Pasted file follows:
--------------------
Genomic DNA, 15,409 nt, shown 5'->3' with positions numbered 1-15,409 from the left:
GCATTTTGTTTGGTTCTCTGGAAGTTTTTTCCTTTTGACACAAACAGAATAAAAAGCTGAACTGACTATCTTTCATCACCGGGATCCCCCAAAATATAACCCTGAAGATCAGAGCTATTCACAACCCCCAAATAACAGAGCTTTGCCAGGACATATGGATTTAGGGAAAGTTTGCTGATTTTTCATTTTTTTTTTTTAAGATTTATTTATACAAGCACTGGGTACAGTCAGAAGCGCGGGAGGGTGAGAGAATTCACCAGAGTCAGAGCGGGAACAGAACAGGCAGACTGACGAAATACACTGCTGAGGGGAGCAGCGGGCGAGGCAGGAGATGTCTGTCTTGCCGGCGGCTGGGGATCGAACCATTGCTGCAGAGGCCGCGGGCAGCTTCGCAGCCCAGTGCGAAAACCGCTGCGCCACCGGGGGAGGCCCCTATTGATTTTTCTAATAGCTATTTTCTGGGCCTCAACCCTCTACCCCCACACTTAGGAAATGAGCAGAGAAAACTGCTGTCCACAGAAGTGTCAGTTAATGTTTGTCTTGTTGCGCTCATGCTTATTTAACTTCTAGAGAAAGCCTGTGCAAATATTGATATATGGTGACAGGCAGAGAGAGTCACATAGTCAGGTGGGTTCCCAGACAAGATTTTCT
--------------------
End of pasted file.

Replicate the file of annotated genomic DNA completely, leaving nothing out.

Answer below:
Genomic DNA, 15,409 nt, shown 5'->3' with positions numbered 1-15,409 from the left:
GCATTTTGTTTGGTTCTCTGGAAGTTTTTTCCTTTTGACACAAACAGAATAAAAAGCTGAACTGACTATCTTTCATCACCGGGATCCCCCAAAATATAACCCTGAAGATCAGAGCTATTCACAACCCCCAAATAACAGAGCTTTGCCAGGACATATGGATTTAGGGAAAGTTTGCTGATTTTTCATTTTTTTTTTTTAAGATTTATTTATACAAGCACTGGGTACAGTCAGAAGCGCGGGAGGGTGAGAGAATTCACCAGAGTCAGAGCGGGAACAGAACAGGCAGACTGACGAAATACACTGCTGAGGGGAGCAGCGGGCGAGGCAGGAGATGTCTGTCTTGCCGGCGGCTGGGGATCGAACCATTGCTGCAGAGGCCGCGGGCAGCTTCGCAGCCCAGTGCGAAAACCGCTGCGCCACCGGGGGAGGCCCCTATTGATTTTTCTAATAGCTATTTTCTGGGCCTCAACCCTCTACCCCCACACTTAGGAAATGAGCAGAGAAAACTGCTGTCCACAGAAGTGTCAGTTAATGTTTGTCTTGTTGCGCTCATGCTTATTTAACTTCTAGAGAAAGCCTGTGCAAATATTGATATATGGTGACAGGCAGAGAGAGTCACATAGTCAGGTGGGTTCCCAGACAAGATTTTCT